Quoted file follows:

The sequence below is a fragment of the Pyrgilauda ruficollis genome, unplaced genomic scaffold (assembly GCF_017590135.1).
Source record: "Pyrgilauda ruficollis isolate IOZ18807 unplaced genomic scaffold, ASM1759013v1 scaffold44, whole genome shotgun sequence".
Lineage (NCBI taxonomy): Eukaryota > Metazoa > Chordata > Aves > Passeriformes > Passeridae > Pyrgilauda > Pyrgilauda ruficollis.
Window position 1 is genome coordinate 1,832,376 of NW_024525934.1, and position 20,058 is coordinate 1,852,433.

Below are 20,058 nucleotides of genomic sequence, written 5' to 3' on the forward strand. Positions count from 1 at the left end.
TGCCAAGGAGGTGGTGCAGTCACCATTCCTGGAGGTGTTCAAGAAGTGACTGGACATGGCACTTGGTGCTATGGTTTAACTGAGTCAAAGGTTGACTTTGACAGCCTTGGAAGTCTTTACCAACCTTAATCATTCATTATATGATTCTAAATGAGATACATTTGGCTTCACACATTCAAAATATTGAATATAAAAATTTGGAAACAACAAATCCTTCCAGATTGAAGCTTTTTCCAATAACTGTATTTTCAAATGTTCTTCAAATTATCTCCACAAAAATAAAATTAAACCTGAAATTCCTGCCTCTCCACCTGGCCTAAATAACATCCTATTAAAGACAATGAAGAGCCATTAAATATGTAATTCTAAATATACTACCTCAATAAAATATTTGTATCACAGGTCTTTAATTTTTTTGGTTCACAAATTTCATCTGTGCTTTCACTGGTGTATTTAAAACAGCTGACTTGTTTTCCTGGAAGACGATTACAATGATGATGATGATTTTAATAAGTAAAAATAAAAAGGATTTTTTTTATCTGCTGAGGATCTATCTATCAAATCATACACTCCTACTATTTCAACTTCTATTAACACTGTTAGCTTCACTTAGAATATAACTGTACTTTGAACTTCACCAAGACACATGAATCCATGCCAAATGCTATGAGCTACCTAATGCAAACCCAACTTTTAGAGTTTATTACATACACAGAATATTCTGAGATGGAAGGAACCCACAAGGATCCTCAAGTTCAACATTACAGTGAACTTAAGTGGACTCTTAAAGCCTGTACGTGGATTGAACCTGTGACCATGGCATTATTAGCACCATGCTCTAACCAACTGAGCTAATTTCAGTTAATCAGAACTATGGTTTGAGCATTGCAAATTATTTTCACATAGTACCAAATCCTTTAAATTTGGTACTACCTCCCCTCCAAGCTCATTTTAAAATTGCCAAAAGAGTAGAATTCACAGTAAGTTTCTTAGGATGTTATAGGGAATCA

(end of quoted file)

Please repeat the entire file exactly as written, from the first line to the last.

The sequence below is a fragment of the Pyrgilauda ruficollis genome, unplaced genomic scaffold (assembly GCF_017590135.1).
Source record: "Pyrgilauda ruficollis isolate IOZ18807 unplaced genomic scaffold, ASM1759013v1 scaffold44, whole genome shotgun sequence".
Lineage (NCBI taxonomy): Eukaryota > Metazoa > Chordata > Aves > Passeriformes > Passeridae > Pyrgilauda > Pyrgilauda ruficollis.
Window position 1 is genome coordinate 1,832,376 of NW_024525934.1, and position 20,058 is coordinate 1,852,433.

Below are 20,058 nucleotides of genomic sequence, written 5' to 3' on the forward strand. Positions count from 1 at the left end.
TGCCAAGGAGGTGGTGCAGTCACCATTCCTGGAGGTGTTCAAGAAGTGACTGGACATGGCACTTGGTGCTATGGTTTAACTGAGTCAAAGGTTGACTTTGACAGCCTTGGAAGTCTTTACCAACCTTAATCATTCATTATATGATTCTAAATGAGATACATTTGGCTTCACACATTCAAAATATTGAATATAAAAATTTGGAAACAACAAATCCTTCCAGATTGAAGCTTTTTCCAATAACTGTATTTTCAAATGTTCTTCAAATTATCTCCACAAAAATAAAATTAAACCTGAAATTCCTGCCTCTCCACCTGGCCTAAATAACATCCTATTAAAGACAATGAAGAGCCATTAAATATGTAATTCTAAATATACTACCTCAATAAAATATTTGTATCACAGGTCTTTAATTTTTTTGGTTCACAAATTTCATCTGTGCTTTCACTGGTGTATTTAAAACAGCTGACTTGTTTTCCTGGAAGACGATTACAATGATGATGATGATTTTAATAAGTAAAAATAAAAAGGATTTTTTTTATCTGCTGAGGATCTATCTATCAAATCATACACTCCTACTATTTCAACTTCTATTAACACTGTTAGCTTCACTTAGAATATAACTGTACTTTGAACTTCACCAAGACACATGAATCCATGCCAAATGCTATGAGCTACCTAATGCAAACCCAACTTTTAGAGTTTATTACATACACAGAATATTCTGAGATGGAAGGAACCCACAAGGATCCTCAAGTTCAACATTACAGTGAACTTAAGTGGACTCTTAAAGCCTGTACGTGGATTGAACCTGTGACCATGGCATTATTAGCACCATGCTCTAACCAACTGAGCTAATTTCAGTTAATCAGAACTATGGTTTGAGCATTGCAAATTATTTTCACATAGTACCAAATCCTTTAAATTTGGTACTACCTCCCCTCCAAGCTCATTTTAAAATTGCCAAAAGAGTAGAATTCACAGTAAGTTTCTTAGGATGTTATAGGGAATCA